In many litigation cases, the question is not, “was there a breach”, but rather “what are my damages.” As smart business people, the decision must always be what is my likelihood of success combined with my likely award. Unfortunately, there are many times when one party is as right as rain, but if the damages are not sufficient to support the litigation, it may not be worth filing the complaint.
To determine what damages you may be entitled to, first we look to the Wisconsin Standard Jury Instructions: “3710 Consequential Damages for Breach of Contract.”
The law provides that a person who has been damaged by a breach of contract shall be fairly and reasonably compensated for his or her loss. In determining the damages, if any, you will allow an amount that will reasonably compensate the injured person for all losses that are the natural and probable results of the breach.
This leaves us with the instruction that damages are “all losses that are the natural and probable results of the breach,” but what does that mean? To figure that out, we look to the relevant case law to see how Wisconsin Courts have interpreted that term.
The Wisconsin Courts have really focused on “foreseeability” as the main component of determining damages. The Court, in Thorp Sales Corp. v. Gyuro Grading Co., 111 Wis.2d 431 held
An injured party is only entitled to the benefit of his or her agreement, which is the net gain he or she would have realized from the contract but for the breach. Thorp Sales Corp. v. Gyuro Grading Co., 111 Wis.2d 431, 438-39, 331 N.W.2d 342 (1983).
The Court has also explained how prospective profits, not prospective revenues, fall into that determination:
The long-established rule in Wisconsin, stated in Buxbaum v. G.H.P. Cigar Co., 188 Wis. 389, 392, 206 N.W. 59 (1925), holds that “prospective profits are a legitimate item of damages resulting from a breach of contract when the circumstances are such that the future profits may be computed with some reasonable certainty.” See also 2 The Law of Damages in Wisconsin § 26.16 (Russell M. Ware ed., 2d ed.1995).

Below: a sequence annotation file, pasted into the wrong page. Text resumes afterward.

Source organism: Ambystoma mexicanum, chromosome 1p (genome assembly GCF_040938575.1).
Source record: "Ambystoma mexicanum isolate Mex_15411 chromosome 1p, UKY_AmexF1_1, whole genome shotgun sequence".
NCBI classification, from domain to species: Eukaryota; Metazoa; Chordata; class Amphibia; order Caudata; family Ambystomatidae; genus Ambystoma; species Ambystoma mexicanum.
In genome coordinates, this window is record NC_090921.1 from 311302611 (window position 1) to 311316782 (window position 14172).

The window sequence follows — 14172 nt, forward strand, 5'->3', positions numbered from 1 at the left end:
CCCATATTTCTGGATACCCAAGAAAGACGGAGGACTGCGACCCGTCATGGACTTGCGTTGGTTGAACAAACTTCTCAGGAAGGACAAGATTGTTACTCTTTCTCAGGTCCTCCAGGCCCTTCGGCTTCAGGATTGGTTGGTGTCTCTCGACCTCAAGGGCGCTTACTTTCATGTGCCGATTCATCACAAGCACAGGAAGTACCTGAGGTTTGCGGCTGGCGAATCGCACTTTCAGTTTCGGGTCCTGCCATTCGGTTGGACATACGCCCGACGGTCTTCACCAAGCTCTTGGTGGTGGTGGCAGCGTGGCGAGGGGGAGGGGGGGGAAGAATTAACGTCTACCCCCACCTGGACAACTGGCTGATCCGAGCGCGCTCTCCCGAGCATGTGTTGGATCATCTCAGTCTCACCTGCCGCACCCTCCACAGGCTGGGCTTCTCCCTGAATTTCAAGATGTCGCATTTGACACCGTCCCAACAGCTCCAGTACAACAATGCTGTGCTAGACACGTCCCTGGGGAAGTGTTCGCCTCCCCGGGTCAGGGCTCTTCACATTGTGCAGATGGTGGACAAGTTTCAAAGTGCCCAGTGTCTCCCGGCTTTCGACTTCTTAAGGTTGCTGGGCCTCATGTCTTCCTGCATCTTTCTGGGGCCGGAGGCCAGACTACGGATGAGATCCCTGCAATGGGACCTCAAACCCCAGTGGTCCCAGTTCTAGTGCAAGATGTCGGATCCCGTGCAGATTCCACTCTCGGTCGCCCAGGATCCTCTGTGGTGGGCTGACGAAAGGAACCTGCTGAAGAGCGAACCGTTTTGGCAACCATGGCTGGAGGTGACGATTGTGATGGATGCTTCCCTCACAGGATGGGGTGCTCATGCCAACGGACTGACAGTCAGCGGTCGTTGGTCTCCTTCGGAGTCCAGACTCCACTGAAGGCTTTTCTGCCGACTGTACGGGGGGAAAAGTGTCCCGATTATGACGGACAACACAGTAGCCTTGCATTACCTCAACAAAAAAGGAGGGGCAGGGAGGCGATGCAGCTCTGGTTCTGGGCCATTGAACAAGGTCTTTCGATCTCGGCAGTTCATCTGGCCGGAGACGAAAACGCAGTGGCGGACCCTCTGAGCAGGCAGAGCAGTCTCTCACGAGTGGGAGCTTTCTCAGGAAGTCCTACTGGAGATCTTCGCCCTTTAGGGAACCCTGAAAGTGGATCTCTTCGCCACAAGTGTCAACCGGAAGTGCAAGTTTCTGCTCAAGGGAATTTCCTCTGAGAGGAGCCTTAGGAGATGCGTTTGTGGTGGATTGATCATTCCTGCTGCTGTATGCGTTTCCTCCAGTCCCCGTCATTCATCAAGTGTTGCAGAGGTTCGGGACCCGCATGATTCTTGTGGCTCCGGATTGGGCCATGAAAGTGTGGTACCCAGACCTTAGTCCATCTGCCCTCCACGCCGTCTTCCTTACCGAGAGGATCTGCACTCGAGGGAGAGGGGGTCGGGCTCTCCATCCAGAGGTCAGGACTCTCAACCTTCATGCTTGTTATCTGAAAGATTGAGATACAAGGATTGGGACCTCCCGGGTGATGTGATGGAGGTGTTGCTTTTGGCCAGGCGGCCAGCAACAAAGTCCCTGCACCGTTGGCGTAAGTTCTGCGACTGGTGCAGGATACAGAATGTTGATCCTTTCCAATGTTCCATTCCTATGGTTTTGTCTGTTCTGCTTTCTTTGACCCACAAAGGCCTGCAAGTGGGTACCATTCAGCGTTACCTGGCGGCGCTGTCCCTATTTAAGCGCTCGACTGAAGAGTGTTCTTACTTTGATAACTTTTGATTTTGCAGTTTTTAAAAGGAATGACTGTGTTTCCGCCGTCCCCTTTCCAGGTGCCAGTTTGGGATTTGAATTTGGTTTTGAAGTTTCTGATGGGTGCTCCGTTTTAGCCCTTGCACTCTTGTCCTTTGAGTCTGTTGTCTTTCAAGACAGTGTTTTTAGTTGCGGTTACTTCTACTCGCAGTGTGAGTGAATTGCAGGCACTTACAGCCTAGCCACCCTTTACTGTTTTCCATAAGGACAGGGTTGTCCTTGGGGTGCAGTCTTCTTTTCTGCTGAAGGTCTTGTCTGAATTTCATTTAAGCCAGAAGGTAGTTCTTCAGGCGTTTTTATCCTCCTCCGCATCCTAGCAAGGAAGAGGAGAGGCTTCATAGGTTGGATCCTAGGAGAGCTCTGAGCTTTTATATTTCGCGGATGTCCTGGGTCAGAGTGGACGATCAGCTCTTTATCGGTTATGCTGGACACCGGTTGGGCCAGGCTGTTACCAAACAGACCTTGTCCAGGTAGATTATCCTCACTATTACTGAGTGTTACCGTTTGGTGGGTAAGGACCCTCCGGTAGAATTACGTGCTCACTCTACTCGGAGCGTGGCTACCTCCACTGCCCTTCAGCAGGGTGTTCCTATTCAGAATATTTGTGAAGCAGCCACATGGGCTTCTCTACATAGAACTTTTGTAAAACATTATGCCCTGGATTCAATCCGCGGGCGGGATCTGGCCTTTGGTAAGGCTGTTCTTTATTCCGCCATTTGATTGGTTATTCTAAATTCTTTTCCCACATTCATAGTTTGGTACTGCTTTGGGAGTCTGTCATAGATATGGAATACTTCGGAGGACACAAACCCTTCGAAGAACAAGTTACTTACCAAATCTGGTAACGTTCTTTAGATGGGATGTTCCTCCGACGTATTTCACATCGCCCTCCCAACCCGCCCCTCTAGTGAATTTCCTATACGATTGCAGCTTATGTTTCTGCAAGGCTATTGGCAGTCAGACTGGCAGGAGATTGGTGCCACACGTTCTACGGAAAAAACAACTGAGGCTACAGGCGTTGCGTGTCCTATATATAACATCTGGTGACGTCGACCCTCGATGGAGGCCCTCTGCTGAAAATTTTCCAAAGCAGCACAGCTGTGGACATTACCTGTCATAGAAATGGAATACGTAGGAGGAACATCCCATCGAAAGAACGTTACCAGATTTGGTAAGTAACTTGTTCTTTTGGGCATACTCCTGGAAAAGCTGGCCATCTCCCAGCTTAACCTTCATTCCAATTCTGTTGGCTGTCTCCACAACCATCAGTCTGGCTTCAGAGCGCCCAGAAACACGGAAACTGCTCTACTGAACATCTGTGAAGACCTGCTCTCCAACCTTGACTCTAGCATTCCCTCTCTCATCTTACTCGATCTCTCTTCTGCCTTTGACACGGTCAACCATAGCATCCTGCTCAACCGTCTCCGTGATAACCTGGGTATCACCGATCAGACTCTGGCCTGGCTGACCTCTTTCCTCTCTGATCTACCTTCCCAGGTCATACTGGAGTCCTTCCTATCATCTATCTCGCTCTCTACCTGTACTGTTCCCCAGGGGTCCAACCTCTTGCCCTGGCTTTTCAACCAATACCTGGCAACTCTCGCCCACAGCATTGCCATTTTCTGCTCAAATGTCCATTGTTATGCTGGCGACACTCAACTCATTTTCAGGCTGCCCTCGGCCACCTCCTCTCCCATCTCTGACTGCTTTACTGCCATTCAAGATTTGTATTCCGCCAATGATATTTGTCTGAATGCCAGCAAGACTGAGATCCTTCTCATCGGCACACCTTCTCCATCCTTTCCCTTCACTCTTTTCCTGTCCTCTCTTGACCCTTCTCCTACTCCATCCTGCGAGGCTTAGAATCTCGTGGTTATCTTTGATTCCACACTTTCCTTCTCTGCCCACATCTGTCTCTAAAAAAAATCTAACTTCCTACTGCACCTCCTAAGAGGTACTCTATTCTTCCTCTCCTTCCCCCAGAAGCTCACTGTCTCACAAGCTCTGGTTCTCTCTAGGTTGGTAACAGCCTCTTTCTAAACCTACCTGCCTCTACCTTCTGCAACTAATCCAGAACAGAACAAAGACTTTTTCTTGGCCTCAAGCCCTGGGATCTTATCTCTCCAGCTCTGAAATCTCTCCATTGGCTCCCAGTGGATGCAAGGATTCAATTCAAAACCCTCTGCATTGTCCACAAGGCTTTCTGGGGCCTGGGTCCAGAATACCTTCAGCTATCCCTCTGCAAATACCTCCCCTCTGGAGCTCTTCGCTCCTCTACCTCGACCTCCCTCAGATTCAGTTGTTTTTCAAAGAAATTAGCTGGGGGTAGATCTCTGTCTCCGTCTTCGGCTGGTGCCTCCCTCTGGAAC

The key is that the potential revenues must be shown and offset by the potential costs.
Prospective profits must be diminished by charges composing an essential element in the cost of manufacture or service. Schubert v. Midwest Broad. Co., 1 Wis.2d 497, 503, 85 N.W.2d 449 (1957).
Wisconsin Standard Jury Instruction 3735 “Damages: Loss of Expectation” sets out the standard described in the case law above:
The measure of damages for a breach of contract is the amount which will compensate the plaintiff for the loss suffered because of the breach. A party who is injured should, as far as it is possible to do by monetary award, be placed in the position in which he or she would have been had the contract been performed. The fundamental basis for an award of damages for breach of contract is just compensation for losses necessarily flowing from the breach. A party whose contract has been breached is not entitled to be placed in a better position because of the breach than the party would have been had the contract been performed. The injured party is entitled to the benefit of his or her agreement, which is the net gain he or she would have realized from the contract but for the failure of the other party to perform. Wis JI-Civil 3735 (emphasis added).
Thus, while it is going to differ in every case, and depend on the specific facts and the nature of the breach, it is important to realize that the only consequential damages that Wisconsin Courts are likely to award are those which you can prove were foreseeable losses and missed profit due to the breach. If you believe you may have a claim for a breach of contract, be sure to contact an attorney right away, as the statute of limitations may started to run sooner than you realize. (See “What is the statute of limitations for my business lawsuit”)